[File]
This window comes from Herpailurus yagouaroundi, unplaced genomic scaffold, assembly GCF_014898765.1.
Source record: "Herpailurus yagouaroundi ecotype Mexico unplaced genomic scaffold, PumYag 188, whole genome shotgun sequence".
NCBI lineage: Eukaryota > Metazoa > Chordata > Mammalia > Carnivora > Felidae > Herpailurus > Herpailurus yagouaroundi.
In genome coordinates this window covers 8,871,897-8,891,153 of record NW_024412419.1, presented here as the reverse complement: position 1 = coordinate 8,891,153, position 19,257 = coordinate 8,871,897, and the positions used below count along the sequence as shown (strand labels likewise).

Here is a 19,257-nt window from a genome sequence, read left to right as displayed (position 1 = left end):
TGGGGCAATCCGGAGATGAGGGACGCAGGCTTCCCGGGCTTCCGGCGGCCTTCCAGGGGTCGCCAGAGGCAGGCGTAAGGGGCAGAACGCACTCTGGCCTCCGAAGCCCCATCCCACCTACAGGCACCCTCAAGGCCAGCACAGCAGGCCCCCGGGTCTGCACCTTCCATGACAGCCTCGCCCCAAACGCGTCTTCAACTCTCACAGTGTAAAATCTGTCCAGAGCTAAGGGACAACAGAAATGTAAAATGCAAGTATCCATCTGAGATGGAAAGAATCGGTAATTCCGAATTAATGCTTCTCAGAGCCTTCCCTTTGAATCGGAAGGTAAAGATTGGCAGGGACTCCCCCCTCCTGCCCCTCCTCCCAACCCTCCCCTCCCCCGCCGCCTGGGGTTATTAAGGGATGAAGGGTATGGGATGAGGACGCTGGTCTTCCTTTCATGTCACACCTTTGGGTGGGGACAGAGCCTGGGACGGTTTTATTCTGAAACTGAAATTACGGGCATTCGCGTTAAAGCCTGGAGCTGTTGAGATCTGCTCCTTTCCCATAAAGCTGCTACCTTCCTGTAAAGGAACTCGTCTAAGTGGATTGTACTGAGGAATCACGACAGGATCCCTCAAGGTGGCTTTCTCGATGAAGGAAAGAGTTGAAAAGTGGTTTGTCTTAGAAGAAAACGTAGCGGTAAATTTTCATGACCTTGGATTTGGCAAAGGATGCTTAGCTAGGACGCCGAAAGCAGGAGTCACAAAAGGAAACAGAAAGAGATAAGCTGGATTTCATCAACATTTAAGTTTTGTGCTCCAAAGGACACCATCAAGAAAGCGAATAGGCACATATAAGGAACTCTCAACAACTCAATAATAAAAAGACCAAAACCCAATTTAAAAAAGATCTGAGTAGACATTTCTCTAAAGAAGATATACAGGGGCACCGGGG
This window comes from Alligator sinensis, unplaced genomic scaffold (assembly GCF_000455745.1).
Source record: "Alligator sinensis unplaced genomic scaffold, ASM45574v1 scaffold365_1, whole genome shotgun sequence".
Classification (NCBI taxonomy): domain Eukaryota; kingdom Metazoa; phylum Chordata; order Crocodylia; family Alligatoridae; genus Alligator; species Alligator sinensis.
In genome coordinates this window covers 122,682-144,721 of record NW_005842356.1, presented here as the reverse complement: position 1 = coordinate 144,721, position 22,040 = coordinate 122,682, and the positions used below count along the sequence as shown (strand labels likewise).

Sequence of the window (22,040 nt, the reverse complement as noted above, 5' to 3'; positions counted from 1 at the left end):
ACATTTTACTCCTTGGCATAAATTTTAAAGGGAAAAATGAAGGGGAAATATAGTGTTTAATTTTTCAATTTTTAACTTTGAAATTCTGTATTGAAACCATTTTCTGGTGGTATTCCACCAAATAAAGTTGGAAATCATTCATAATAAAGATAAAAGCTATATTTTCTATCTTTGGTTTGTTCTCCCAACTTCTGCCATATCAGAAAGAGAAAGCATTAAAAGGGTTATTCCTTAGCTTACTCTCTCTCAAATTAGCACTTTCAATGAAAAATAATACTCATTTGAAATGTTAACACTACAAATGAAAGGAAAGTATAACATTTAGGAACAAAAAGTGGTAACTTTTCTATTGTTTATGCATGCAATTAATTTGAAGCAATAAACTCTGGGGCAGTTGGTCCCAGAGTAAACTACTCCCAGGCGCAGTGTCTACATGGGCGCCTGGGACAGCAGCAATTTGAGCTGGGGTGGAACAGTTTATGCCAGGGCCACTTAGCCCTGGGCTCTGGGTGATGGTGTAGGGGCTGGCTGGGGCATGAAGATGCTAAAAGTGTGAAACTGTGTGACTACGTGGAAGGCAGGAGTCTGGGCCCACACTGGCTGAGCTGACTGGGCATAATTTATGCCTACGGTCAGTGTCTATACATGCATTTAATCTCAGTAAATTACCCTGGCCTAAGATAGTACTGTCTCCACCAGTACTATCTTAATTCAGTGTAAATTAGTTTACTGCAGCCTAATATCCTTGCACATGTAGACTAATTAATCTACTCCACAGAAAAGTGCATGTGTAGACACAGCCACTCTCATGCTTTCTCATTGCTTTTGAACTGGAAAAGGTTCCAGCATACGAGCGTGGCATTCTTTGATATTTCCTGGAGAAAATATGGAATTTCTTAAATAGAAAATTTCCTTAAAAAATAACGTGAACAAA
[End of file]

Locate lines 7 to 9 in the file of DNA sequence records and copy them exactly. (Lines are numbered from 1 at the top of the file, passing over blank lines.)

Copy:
This window comes from Alligator sinensis, unplaced genomic scaffold (assembly GCF_000455745.1).
Source record: "Alligator sinensis unplaced genomic scaffold, ASM45574v1 scaffold365_1, whole genome shotgun sequence".
Classification (NCBI taxonomy): domain Eukaryota; kingdom Metazoa; phylum Chordata; order Crocodylia; family Alligatoridae; genus Alligator; species Alligator sinensis.